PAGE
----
• Whether further reporting to University officials, the VASNHCS Research Office, federal agencies and department heads is required

The types of action the IRB may take include:

  • Requesting the investigator make modifications to the protocol
  • Requiring more frequent review of the protocol (e.g., more often that the minimal of annual review)
  • Requesting the investigator modify the consent process or consent documents
  • Requiring the investigator to provide additional information to current and/or past participants or re-consenting to participation
  • Requiring additional training of the investigator and/or study staff
  • Reconsideration of IRB approval
  • Implementation of monitoring of the research
  • Implementation of monitoring of the consent process
  • Suspension of the research
  • Termination of the research

When reviewing adverse events, the IRB takes into consideration whether a Data Safety Monitoring Board (DSMB) or Data Monitoring Committee (DMC) exists for the study. At the University of Nevada, Reno, studies that have DSMBs or DMCs are not required to provide individual adverse event reports to the IRBs. When a study does not have a DSMB or DMC, the IRB will generally review adverse events that are (a) unexpected (b) serious; and (c) possibly related to the study treatment or intervention. Adverse events that are serious, unexpected, and probably related to the study treatment or intervention are of primary concern to IRBs. "Serious" means the occurrence of the event suggests that the research study places the subjects or others at greater risk of harm than was previously known or recognized. Generally, events that meet the definition of "serious" either result in or require intervention to prevent events such as, but not limited to, death, life-threatening reactions, significant disability (either physical or psychological), inpatient hospitalization, congenital anomaly/birth defect, or other significant medical incident that, based upon appropriate medical judgment, may jeopardize the subject and require medical or surgical intervention to prevent one of the previously listed outcomes. "Unexpected" means the event is not anticipated given the subject population being studied and the specificity, severity or frequency of the adverse event is not consistent with the protocol consent documents, current investigator brochure, product labeling, or package insert. "Related" means the adverse event is more likely than not to be caused by the research procedures.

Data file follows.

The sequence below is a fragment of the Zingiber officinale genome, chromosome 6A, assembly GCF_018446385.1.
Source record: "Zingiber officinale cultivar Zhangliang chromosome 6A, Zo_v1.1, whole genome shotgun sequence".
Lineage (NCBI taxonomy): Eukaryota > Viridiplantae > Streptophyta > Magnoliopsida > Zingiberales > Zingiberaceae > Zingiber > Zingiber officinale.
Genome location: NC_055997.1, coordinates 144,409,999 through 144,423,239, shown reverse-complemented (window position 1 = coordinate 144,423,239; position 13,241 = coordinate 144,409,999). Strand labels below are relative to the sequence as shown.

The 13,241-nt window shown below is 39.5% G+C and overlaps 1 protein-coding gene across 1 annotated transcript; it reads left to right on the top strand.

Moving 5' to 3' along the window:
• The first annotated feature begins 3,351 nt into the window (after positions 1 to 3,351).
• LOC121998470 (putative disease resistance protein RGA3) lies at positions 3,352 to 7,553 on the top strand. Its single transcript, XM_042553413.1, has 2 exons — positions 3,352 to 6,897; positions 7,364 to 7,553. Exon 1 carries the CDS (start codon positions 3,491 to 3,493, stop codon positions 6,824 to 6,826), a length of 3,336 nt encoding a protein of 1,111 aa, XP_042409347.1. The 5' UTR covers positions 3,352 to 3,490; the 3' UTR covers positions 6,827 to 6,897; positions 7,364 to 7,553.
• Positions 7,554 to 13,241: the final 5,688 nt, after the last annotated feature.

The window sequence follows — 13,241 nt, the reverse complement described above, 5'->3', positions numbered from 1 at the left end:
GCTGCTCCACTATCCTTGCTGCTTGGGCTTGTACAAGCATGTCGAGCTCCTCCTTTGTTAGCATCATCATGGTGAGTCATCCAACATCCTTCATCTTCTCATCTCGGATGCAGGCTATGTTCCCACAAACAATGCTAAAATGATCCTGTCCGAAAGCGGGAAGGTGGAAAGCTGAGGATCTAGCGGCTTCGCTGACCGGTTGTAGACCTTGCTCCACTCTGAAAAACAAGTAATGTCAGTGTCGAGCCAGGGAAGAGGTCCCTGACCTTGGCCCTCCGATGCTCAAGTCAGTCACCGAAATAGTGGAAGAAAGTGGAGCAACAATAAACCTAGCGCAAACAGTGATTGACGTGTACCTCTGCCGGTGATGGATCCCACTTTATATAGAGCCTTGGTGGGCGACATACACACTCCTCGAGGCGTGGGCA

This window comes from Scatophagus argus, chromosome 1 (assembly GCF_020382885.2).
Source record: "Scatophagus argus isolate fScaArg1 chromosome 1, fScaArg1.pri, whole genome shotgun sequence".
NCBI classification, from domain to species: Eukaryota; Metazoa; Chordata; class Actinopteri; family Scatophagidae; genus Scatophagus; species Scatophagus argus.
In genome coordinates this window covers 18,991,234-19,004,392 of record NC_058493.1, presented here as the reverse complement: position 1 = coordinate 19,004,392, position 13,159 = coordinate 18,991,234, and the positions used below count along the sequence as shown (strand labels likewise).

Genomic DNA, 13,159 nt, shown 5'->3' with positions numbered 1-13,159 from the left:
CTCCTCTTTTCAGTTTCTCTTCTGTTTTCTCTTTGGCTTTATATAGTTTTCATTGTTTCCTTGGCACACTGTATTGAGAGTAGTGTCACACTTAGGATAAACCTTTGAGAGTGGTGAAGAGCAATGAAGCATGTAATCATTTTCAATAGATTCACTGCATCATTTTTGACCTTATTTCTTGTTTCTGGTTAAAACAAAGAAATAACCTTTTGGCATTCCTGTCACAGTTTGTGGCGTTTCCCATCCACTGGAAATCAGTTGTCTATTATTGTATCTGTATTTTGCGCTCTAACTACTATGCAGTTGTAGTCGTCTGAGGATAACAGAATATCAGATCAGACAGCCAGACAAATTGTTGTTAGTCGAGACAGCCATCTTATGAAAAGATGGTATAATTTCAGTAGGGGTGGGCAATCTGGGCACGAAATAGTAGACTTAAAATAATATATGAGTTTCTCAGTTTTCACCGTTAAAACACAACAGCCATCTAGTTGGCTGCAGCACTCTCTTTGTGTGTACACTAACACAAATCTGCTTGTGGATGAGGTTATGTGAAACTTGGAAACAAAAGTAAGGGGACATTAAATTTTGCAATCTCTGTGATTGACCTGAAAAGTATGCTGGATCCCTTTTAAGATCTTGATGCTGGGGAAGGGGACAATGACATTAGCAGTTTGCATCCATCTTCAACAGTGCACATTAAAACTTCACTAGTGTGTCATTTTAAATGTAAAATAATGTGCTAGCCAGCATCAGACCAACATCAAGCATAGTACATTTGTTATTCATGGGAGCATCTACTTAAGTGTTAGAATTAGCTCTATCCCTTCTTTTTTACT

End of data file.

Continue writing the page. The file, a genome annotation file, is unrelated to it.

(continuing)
If the event is determined to be serious, unexpected, and possibly related, the IRB also determines the potential effect of the event on the risks, benefits, and alternatives for subjects as well as whether any additional action is needed, as described above. This determination will be influenced by the severity of the subjects' condition and treatment options, phase of the research and whether the test article has been FDA-approved for conditions other than those under study, and the frequency or severity of the event. For example, the assessment of the potential significance of an adverse event may differ depending on whether it occurred on a phase I study that is the first to test a drug in humans versus a phase 3 study that involves testing an FDA-approved drug for a new indication.